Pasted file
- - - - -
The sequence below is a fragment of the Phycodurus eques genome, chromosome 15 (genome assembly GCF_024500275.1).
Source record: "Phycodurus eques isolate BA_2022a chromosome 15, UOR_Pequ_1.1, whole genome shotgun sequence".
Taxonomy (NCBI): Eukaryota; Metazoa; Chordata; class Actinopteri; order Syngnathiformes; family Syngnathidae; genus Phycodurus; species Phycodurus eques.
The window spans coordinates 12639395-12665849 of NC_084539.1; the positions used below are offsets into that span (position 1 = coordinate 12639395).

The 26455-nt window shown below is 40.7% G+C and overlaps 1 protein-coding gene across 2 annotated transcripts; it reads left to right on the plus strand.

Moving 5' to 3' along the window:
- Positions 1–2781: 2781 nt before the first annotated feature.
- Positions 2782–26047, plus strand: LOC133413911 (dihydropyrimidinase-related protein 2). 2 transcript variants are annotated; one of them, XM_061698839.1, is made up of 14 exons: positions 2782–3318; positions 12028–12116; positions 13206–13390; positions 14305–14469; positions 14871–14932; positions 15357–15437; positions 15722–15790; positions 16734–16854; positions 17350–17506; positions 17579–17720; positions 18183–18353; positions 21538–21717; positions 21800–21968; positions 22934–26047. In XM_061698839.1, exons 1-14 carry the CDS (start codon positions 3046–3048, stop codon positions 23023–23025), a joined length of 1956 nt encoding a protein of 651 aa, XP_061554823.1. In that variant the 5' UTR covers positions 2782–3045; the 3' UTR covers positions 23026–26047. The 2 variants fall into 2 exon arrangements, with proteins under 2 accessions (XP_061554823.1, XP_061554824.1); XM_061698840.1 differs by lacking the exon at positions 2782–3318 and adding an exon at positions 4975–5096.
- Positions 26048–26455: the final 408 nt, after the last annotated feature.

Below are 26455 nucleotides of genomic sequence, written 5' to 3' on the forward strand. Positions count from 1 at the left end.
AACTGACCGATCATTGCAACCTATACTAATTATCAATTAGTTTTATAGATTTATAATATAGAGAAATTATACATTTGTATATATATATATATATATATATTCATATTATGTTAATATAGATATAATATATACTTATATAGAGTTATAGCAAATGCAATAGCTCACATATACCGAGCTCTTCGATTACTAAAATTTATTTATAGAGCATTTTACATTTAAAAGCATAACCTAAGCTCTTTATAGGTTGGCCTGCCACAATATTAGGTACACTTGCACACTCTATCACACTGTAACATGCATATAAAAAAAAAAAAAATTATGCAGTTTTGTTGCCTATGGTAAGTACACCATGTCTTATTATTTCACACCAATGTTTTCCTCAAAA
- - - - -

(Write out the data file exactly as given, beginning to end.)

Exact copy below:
The sequence below is a fragment of the Phycodurus eques genome, chromosome 15 (genome assembly GCF_024500275.1).
Source record: "Phycodurus eques isolate BA_2022a chromosome 15, UOR_Pequ_1.1, whole genome shotgun sequence".
Taxonomy (NCBI): Eukaryota; Metazoa; Chordata; class Actinopteri; order Syngnathiformes; family Syngnathidae; genus Phycodurus; species Phycodurus eques.
The window spans coordinates 12639395-12665849 of NC_084539.1; the positions used below are offsets into that span (position 1 = coordinate 12639395).

The 26455-nt window shown below is 40.7% G+C and overlaps 1 protein-coding gene across 2 annotated transcripts; it reads left to right on the plus strand.

Moving 5' to 3' along the window:
- Positions 1–2781: 2781 nt before the first annotated feature.
- Positions 2782–26047, plus strand: LOC133413911 (dihydropyrimidinase-related protein 2). 2 transcript variants are annotated; one of them, XM_061698839.1, is made up of 14 exons: positions 2782–3318; positions 12028–12116; positions 13206–13390; positions 14305–14469; positions 14871–14932; positions 15357–15437; positions 15722–15790; positions 16734–16854; positions 17350–17506; positions 17579–17720; positions 18183–18353; positions 21538–21717; positions 21800–21968; positions 22934–26047. In XM_061698839.1, exons 1-14 carry the CDS (start codon positions 3046–3048, stop codon positions 23023–23025), a joined length of 1956 nt encoding a protein of 651 aa, XP_061554823.1. In that variant the 5' UTR covers positions 2782–3045; the 3' UTR covers positions 23026–26047. The 2 variants fall into 2 exon arrangements, with proteins under 2 accessions (XP_061554823.1, XP_061554824.1); XM_061698840.1 differs by lacking the exon at positions 2782–3318 and adding an exon at positions 4975–5096.
- Positions 26048–26455: the final 408 nt, after the last annotated feature.

Below are 26455 nucleotides of genomic sequence, written 5' to 3' on the forward strand. Positions count from 1 at the left end.
AACTGACCGATCATTGCAACCTATACTAATTATCAATTAGTTTTATAGATTTATAATATAGAGAAATTATACATTTGTATATATATATATATATATATATTCATATTATGTTAATATAGATATAATATATACTTATATAGAGTTATAGCAAATGCAATAGCTCACATATACCGAGCTCTTCGATTACTAAAATTTATTTATAGAGCATTTTACATTTAAAAGCATAACCTAAGCTCTTTATAGGTTGGCCTGCCACAATATTAGGTACACTTGCACACTCTATCACACTGTAACATGCATATAAAAAAAAAAAAAATTATGCAGTTTTGTTGCCTATGGTAAGTACACCATGTCTTATTATTTCACACCAATGTTTTCCTCAAAA